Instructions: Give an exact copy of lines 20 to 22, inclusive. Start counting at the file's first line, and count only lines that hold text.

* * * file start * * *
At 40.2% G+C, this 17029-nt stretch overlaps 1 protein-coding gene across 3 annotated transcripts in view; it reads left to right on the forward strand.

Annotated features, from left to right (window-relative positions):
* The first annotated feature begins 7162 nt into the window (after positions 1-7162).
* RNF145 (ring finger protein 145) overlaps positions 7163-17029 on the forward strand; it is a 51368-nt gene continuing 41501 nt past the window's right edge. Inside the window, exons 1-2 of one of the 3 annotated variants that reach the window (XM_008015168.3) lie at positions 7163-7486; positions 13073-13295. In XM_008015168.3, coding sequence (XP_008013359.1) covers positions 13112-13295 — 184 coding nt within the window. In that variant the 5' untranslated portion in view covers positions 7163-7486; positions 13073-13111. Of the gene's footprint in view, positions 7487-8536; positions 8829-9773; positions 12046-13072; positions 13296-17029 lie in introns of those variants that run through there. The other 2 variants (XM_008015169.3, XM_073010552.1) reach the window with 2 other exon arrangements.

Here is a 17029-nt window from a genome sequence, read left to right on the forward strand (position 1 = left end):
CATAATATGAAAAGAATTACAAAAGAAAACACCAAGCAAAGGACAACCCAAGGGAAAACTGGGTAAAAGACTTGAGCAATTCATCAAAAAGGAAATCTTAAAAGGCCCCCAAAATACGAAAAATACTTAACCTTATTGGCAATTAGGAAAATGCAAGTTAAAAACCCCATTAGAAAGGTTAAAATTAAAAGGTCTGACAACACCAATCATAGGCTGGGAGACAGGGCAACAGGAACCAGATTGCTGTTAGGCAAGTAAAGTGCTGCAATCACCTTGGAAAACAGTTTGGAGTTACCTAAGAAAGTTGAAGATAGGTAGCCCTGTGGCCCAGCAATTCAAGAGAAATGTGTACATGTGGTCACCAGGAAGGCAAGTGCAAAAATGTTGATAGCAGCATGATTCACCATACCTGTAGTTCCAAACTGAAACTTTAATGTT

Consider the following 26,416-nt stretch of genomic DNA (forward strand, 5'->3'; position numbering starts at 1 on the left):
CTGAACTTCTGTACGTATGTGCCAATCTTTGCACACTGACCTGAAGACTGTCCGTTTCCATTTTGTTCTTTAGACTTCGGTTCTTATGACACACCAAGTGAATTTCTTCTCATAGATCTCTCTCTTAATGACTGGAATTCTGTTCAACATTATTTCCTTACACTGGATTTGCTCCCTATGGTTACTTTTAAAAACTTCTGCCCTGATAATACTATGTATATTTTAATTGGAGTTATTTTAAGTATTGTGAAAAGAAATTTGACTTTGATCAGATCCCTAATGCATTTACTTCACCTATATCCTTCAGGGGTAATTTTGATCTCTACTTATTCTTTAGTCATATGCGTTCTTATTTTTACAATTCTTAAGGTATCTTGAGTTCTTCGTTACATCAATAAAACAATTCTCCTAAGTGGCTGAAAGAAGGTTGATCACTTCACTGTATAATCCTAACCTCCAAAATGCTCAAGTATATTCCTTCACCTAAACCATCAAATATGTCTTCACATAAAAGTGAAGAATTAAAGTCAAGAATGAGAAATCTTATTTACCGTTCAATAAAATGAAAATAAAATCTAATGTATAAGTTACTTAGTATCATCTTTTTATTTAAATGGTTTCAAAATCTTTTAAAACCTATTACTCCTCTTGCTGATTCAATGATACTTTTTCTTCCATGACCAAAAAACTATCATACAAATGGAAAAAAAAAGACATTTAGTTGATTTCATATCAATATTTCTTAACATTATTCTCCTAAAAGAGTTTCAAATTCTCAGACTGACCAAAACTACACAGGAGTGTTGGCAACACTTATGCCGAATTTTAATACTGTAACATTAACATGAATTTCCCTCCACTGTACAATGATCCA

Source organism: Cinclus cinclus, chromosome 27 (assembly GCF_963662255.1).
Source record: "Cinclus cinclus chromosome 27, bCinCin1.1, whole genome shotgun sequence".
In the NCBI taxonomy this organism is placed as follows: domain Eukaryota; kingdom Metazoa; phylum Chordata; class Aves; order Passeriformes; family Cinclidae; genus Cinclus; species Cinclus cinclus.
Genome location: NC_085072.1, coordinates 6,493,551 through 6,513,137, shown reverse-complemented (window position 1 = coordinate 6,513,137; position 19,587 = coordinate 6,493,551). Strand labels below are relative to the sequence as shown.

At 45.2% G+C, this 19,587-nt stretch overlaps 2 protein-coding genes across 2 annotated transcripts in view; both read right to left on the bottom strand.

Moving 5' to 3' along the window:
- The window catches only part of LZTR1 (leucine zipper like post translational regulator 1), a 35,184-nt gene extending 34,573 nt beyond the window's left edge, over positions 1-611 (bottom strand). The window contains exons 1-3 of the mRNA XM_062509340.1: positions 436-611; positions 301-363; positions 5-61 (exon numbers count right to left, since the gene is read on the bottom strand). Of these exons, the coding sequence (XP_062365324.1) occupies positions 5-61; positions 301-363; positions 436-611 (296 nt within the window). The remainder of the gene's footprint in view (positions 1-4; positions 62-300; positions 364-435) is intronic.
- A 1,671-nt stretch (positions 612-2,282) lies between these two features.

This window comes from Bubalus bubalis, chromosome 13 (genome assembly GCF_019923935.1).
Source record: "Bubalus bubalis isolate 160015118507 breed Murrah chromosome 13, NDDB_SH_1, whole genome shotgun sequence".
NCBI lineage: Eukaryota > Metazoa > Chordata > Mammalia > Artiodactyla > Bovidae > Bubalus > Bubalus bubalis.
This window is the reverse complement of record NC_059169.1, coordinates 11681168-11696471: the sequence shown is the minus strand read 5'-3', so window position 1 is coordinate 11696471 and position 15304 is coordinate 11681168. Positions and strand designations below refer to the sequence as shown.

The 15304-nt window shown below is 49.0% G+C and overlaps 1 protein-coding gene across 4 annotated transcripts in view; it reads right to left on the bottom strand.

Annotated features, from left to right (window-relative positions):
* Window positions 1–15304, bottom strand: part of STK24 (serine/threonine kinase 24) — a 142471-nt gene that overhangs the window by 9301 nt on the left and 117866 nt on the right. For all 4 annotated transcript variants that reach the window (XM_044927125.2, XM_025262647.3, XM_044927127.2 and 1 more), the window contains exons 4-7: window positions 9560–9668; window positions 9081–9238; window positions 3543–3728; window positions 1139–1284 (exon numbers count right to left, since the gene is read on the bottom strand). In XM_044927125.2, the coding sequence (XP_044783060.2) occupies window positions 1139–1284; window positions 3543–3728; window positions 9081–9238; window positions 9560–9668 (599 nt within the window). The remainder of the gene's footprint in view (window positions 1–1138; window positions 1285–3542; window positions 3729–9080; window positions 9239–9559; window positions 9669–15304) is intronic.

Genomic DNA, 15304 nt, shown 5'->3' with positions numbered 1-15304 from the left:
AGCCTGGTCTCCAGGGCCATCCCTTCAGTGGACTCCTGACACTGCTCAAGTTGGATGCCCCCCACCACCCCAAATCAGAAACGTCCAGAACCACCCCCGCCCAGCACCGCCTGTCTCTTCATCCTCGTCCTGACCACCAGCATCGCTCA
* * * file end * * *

This window is the reverse complement of record NC_059169.1, coordinates 11681168-11696471: the sequence shown is the minus strand read 5'-3', so window position 1 is coordinate 11696471 and position 15304 is coordinate 11681168. Positions and strand designations below refer to the sequence as shown.

The 15304-nt window shown below is 49.0% G+C and overlaps 1 protein-coding gene across 4 annotated transcripts in view; it reads right to left on the bottom strand.

Annotated features, from left to right (window-relative positions):